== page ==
Ebony Fight (The Guard Duet Book 2) (8 page)

BOOK: Ebony Fight (The Guard Duet Book 2)
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“Ivorys, angels even, and Ebonys sitting at one table and sharing a meal. Laughing.”

“I know what you mean. You have no idea how much I wanted someone to pinch me, thinking it was all just a dream when I met Lillian and her guard for the first time only to get kindness instead of judgment.”

“In Hell…people don’t laugh a lot there. Sultry yes, but not freely. Not like here.”

Leaning against the counter, Becca turned and smiled. “True.”

“Quinn might be defenseless compared to other demons, but it’s good that he never had to go through the training down there.”

There was no hint of pain, no trace of regret or any emotion whatsoever in his voice, just clear fact, and it made Becca all the more curious. It tugged at her, and made her wonder what he had gone through. Before she had a chance to ask, he went on.

“Your life couldn’t have been easy.” His eyes were intense on her, making her fear that he could see more than she wanted him to. “Always protecting your brother.”

The quotas to fulfill, the souls she had to claim…The old ghosts wanted to resurface, but Becca only nodded and shoved them away with all her might.

As if he knew, Stone surprised her by changing the subject. “Would you mind if I started training Quinn?”

Becca was baffled, and she needed a moment to ascertain that she hadn’t misunderstood. “What? Why would you do that?” She shook her head and raised her hand. “Don’t take me wrong.” When she wanted to explain, words didn’t come.

Crossing his arms over his chest, Stone nodded in understanding. “He was never trained as an Ebony, but his being deaf isn’t as much of a handicap as people might think. Quinn can and should still learn how to defend himself, so that situations like the one in the club won’t happen again…or at least not as easily.”

“I’m…kinda stunned.” She cocked her head, as if to make sure he was really there. “I always wanted to protect him from that kind of life…but I see your point. He should know how to protect himself. I guess…I was wrong on that one.”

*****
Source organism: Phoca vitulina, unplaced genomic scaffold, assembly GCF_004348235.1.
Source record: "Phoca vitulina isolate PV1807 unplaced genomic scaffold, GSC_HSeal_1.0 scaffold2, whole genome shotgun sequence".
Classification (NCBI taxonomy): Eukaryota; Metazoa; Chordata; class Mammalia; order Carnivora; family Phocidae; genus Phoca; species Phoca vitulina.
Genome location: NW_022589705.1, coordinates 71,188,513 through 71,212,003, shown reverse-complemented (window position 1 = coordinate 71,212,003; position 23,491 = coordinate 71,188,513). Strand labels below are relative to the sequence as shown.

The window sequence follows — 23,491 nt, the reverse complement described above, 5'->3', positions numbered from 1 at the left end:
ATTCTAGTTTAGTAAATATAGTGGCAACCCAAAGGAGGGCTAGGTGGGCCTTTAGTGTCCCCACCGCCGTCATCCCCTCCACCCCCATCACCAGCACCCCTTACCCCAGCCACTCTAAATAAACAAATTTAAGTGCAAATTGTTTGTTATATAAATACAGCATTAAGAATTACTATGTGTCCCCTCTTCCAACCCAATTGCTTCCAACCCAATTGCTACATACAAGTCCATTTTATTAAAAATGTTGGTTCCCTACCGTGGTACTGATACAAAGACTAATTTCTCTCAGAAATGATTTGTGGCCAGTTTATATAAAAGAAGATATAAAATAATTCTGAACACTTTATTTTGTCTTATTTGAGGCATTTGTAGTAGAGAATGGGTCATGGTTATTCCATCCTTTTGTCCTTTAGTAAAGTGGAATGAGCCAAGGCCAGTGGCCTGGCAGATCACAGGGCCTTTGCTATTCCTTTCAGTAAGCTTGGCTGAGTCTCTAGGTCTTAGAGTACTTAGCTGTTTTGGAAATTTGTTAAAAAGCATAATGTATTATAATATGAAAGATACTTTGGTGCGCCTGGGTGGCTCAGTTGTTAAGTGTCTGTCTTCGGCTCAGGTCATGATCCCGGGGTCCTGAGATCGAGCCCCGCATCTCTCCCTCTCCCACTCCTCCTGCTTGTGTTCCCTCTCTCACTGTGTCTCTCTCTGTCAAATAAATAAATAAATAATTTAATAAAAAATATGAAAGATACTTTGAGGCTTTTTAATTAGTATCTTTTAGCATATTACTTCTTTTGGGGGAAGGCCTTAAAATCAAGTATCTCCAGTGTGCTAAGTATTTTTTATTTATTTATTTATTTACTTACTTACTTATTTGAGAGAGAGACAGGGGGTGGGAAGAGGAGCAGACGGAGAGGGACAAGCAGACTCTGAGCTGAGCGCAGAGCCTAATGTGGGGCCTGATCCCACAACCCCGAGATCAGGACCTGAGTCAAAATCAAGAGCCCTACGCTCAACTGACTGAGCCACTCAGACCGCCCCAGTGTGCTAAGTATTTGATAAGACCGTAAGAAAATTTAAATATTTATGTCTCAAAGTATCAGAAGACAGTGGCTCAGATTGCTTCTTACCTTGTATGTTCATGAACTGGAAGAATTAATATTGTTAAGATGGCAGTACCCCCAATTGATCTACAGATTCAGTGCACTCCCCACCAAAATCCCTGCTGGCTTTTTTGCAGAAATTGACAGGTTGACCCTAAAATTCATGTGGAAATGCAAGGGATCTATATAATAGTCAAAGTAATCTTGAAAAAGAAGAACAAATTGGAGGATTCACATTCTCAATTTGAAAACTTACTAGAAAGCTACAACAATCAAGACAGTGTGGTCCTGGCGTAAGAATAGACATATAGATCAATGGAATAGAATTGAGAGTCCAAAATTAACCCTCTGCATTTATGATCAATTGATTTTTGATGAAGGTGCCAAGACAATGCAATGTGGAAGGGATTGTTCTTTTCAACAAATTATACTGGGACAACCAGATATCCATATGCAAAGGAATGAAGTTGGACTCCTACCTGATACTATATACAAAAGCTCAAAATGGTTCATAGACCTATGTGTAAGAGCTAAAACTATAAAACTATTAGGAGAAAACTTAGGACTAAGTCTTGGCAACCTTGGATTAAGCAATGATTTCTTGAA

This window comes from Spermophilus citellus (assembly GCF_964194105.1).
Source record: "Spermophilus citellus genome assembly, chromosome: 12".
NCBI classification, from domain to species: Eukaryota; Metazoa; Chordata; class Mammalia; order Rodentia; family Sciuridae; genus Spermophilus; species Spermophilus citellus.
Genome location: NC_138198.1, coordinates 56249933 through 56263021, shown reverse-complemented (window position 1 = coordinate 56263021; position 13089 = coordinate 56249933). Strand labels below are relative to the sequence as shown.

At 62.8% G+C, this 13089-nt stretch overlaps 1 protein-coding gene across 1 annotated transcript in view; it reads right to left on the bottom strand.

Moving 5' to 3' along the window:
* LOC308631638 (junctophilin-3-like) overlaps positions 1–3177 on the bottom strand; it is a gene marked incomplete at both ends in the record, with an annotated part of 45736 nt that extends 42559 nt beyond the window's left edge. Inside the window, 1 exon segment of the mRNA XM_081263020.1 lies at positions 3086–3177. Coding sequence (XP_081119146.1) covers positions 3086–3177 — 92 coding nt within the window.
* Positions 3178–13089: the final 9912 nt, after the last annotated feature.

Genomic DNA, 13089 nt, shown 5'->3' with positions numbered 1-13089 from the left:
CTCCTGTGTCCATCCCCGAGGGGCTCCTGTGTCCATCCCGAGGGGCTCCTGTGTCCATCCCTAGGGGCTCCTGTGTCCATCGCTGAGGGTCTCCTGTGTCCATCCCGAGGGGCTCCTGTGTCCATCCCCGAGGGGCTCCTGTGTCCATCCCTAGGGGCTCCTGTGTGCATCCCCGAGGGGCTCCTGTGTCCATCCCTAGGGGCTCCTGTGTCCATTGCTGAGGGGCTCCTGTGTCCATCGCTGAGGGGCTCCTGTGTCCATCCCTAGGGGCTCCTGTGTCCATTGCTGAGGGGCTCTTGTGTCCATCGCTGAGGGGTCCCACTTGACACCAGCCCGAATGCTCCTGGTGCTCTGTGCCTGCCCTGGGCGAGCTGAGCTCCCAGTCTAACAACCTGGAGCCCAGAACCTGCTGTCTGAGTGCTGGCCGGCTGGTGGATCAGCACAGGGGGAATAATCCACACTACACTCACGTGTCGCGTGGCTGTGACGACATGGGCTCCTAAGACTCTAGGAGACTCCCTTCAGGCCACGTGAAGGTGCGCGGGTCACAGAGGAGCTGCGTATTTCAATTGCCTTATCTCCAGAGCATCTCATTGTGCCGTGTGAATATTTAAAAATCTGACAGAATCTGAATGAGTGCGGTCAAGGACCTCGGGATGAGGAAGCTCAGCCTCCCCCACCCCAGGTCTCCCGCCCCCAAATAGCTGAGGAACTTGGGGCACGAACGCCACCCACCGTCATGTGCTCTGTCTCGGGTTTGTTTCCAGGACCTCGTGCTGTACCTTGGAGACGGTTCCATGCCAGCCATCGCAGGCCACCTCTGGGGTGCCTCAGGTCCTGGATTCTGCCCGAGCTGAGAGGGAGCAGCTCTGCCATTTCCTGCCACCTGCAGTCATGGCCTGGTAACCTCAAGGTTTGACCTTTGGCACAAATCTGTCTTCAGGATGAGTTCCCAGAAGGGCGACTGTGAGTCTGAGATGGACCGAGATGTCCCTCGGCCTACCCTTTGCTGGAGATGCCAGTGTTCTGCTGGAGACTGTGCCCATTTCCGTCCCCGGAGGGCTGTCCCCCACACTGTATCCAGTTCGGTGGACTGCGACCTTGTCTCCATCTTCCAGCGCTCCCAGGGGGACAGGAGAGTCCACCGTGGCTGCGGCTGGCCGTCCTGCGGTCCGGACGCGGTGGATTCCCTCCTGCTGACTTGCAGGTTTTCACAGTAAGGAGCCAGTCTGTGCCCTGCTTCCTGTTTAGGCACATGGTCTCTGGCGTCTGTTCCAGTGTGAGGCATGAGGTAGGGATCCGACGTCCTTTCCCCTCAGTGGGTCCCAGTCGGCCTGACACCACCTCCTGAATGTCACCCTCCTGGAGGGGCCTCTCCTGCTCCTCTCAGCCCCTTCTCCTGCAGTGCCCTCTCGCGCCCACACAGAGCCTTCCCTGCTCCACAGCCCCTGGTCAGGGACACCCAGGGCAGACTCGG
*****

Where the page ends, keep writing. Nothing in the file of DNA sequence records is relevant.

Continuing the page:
“Don’t blame yourself. You wanted to protect him. But…”

“It’s like he said today…when we ordered. No matter where we go, we will be who we are.”

Stone nodded. “He’s an Ebony who escaped Hell, and you want to get Satan to change the rules of an age-old war. To be quite frank, the two of you need all the help you can get.”

Becca laughed at that. “Yeah, I guess so, if you put it like that.” Looking at him, she said, “Thank you.”

“No problem. I kinda like the boy.”

It made her smile and warmth hugged her like an embrace, realizing that finally Quinn would have someone in his life who actually gave a damn. Who accepted him and looked past his handicap.

As the water in the kettle behind her boiled, she turned around and said, “About tonight. To me it’s exactly what life should be about, what
living
should be about. Moments like this, a meal shared with friends, with laughter…no matter how much trouble they, or you, are in. It’s moments like these that give me the strength to overcome whatever is thrown at me. Just the hope to live them, that’s what made me fight for this life.”

When she turned around with their mugs in hand, he looked deep in thought, a frown creasing his brow. When he looked up, questions seemed to swirl in his eyes like a storm whipping up clouds. It was the most exposed she had ever seen him.

“Would you mind if I go and sit out on the porch?”

She understood his need for privacy and smiled. “Not at all.” Handing him his mug, she added, “I’m gonna head up to bed anyway. The chocolate will knock me out in no time.”

“Sleep well.”

“Thank you.”

As they looked at each other, she felt it again, a tug between them. A bond; now as thin and fragile as budding trust, but existent nevertheless.

“Good night,” Becca wished him and turned away before she did something foolish. Her mug in her hands, she walked towards the stairs and heard his footsteps disappear out the door. She couldn’t help it and looked back at him.

He stood at the porch railing looking out at something only he knew of. Strong and confident, and yet full of questions.

Her own thoughts blossomed and fought for answers as if they were as vital as sunlight.

He was an Ebony, capable and trained. Why had he come into her life? Was it just coincidence…or maybe more? If he had been sent to kill her, then why hadn’t he done so already? And if he was the one to damn her soul back to Hell before she could save Quinn, why did she still want to trust him? Why was it so easy to do so?

Why did his presence give her hope?

 

 

 

TWELVE

When Sam stopped their car, Ed was just about to climb into the old blue pick-up. Linda unlatched the hood and slammed it shut with a bang. Her eyes darkened when Abby and the rest of Sam’s guard got out of the car.

“You again?” Hand on her hip, she asked, “You guys stalking us or what?”

It was a legitimate question, since Linda and Ed had been called to a new hellhole near Baton Rouge. Abby and Sam had decided to hang in there, no matter what.

Sam replied calmly, “We need your help, Linda.”

“Help?” Linda snorted, an unlit cigarette dangling in her mouth. “If it’s your mission to get on my nerves, boy, then please do me a favor and do it while we’re doing our job.”

“Where you guys headed?”

Sam frowned at Abby, but she figured if it was the only way to speak to Linda she’d follow her anywhere.

Cupping her hands in front of her mouth to light her smoke, Linda mumbled, “Cemetery.”

For a moment Abby wasn’t quite sure whether it was the simple truth or one of Linda’s dry comebacks. When the woman’s gaze stayed serious, Abby nodded. “We gonna follow you there.”